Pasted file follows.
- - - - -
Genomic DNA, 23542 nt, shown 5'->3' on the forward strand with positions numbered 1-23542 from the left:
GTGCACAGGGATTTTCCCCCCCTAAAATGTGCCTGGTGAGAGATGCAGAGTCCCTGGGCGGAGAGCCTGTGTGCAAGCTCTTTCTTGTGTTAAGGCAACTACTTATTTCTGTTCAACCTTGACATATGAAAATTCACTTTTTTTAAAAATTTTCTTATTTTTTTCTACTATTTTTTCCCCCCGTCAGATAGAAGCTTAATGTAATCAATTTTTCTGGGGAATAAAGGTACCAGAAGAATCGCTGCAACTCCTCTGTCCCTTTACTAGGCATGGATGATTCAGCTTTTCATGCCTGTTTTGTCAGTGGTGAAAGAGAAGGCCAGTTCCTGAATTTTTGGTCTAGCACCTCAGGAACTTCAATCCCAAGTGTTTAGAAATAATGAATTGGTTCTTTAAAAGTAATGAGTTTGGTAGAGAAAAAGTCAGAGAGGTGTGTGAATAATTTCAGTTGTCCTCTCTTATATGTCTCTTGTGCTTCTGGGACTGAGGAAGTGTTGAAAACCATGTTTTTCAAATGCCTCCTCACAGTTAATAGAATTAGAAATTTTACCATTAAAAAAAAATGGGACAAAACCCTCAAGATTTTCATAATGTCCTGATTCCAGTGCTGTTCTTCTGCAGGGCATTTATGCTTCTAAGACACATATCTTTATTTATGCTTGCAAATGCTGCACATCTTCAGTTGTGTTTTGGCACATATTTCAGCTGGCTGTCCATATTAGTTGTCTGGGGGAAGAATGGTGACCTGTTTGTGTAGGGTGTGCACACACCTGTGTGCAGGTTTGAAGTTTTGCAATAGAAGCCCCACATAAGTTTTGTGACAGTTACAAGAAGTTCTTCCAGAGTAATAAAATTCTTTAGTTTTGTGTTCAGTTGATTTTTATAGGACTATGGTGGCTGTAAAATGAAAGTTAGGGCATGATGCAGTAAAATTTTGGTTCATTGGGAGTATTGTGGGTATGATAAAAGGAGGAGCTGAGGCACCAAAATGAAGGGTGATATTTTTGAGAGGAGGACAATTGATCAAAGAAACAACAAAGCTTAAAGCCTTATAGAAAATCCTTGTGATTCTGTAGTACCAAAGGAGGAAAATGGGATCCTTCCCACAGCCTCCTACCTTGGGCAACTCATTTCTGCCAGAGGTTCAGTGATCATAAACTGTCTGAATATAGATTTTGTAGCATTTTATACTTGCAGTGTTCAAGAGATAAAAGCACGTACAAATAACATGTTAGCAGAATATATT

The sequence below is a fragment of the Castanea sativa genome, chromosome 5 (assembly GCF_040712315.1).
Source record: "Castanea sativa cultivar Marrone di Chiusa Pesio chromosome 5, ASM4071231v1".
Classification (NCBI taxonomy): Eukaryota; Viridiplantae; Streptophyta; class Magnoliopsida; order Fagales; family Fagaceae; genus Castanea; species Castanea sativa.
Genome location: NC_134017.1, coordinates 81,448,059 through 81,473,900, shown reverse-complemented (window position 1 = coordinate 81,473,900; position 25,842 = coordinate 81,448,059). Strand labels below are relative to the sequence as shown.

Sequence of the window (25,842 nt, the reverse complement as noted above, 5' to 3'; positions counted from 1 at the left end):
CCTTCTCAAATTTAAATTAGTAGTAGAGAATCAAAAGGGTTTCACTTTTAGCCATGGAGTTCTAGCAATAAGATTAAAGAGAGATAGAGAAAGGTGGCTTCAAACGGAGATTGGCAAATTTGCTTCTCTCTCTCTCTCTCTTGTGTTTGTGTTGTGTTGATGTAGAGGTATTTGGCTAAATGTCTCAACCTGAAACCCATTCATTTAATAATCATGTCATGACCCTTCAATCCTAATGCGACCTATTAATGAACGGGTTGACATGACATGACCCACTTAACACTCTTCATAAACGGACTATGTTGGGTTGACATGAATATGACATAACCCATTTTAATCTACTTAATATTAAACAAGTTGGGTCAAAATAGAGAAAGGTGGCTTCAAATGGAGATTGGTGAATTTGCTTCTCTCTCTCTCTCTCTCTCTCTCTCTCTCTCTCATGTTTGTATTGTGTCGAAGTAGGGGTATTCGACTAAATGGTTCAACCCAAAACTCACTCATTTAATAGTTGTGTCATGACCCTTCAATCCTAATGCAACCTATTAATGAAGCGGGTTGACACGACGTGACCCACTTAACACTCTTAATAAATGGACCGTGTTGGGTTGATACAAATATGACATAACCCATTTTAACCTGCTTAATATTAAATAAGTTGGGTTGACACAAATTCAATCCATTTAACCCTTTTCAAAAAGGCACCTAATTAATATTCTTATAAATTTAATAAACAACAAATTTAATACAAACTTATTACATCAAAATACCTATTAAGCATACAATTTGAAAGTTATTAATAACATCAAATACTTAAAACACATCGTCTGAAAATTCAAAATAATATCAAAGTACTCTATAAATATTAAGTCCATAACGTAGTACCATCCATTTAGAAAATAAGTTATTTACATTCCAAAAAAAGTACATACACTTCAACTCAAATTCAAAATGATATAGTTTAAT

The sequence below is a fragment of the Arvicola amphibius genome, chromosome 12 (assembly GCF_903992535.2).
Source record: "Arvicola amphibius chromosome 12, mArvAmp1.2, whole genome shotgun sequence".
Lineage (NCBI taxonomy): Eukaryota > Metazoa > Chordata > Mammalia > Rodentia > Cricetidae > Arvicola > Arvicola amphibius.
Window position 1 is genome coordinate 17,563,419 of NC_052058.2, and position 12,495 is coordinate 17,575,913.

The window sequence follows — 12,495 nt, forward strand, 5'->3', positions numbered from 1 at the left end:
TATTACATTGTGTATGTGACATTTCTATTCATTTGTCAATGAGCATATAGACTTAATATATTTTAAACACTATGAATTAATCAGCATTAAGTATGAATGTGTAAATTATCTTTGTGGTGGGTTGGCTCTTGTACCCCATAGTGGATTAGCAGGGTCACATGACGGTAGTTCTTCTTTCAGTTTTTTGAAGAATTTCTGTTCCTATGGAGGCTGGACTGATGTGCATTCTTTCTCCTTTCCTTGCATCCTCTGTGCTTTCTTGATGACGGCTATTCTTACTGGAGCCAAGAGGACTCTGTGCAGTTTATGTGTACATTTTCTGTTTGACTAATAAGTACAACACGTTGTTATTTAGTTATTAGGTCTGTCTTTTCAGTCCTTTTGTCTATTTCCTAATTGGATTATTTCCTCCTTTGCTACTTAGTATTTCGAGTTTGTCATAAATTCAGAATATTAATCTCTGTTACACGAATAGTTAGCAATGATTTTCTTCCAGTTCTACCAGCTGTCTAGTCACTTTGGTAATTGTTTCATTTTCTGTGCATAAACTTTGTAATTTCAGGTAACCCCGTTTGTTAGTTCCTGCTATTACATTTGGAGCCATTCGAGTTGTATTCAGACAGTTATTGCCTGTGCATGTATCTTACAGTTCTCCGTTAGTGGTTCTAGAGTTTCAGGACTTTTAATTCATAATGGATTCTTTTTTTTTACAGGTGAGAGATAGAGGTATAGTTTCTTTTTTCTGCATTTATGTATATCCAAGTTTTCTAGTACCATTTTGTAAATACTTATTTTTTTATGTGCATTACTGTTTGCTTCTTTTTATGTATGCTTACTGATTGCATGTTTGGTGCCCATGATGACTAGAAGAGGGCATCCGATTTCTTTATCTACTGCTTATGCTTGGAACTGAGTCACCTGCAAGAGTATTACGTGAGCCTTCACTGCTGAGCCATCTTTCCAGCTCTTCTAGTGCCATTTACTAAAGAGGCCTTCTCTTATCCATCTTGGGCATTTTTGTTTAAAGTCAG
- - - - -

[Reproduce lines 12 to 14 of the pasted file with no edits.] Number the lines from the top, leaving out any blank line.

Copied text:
Window position 1 is genome coordinate 17,563,419 of NC_052058.2, and position 12,495 is coordinate 17,575,913.

The window sequence follows — 12,495 nt, forward strand, 5'->3', positions numbered from 1 at the left end:
TATTACATTGTGTATGTGACATTTCTATTCATTTGTCAATGAGCATATAGACTTAATATATTTTAAACACTATGAATTAATCAGCATTAAGTATGAATGTGTAAATTATCTTTGTGGTGGGTTGGCTCTTGTACCCCATAGTGGATTAGCAGGGTCACATGACGGTAGTTCTTCTTTCAGTTTTTTGAAGAATTTCTGTTCCTATGGAGGCTGGACTGATGTGCATTCTTTCTCCTTTCCTTGCATCCTCTGTGCTTTCTTGATGACGGCTATTCTTACTGGAGCCAAGAGGACTCTGTGCAGTTTATGTGTACATTTTCTGTTTGACTAATAAGTACAACACGTTGTTATTTAGTTATTAGGTCTGTCTTTTCAGTCCTTTTGTCTATTTCCTAATTGGATTATTTCCTCCTTTGCTACTTAGTATTTCGAGTTTGTCATAAATTCAGAATATTAATCTCTGTTACACGAATAGTTAGCAATGATTTTCTTCCAGTTCTACCAGCTGTCTAGTCACTTTGGTAATTGTTTCATTTTCTGTGCATAAACTTTGTAATTTCAGGTAACCCCGTTTGTTAGTTCCTGCTATTACATTTGGAGCCATTCGAGTTGTATTCAGACAGTTATTGCCTGTGCATGTATCTTACAGTTCTCCGTTAGTGGTTCTAGAGTTTCAGGACTTTTAATTCATAATGGATTCTTTTTTTTTACAGGTGAGAGATAGAGGTATAGTTTCTTTTTTCTGCATTTATGTATATCCAAGTTTTCTAGTACCATTTTGTAAATACTTATTTTTTTATGTGCATTACTGTTTGCTTCTTTTTATGTATGCTTACTGATTGCATGTTTGGTGCCCATGATGACTAGAAGAGGGCATCCGATTTCTTTATCTACTGCTTATGCTTGGAACTGAGTCACCTGCAAGAGTATTACGTGAGCCTTCACTGCTGAGCCATCTTTCCAGCTCTTCTAGTGCCATTTACTAAAGAGGCCTTCTCTTATCCATCTTGGGCATTTTTGTTTAAAGTCAG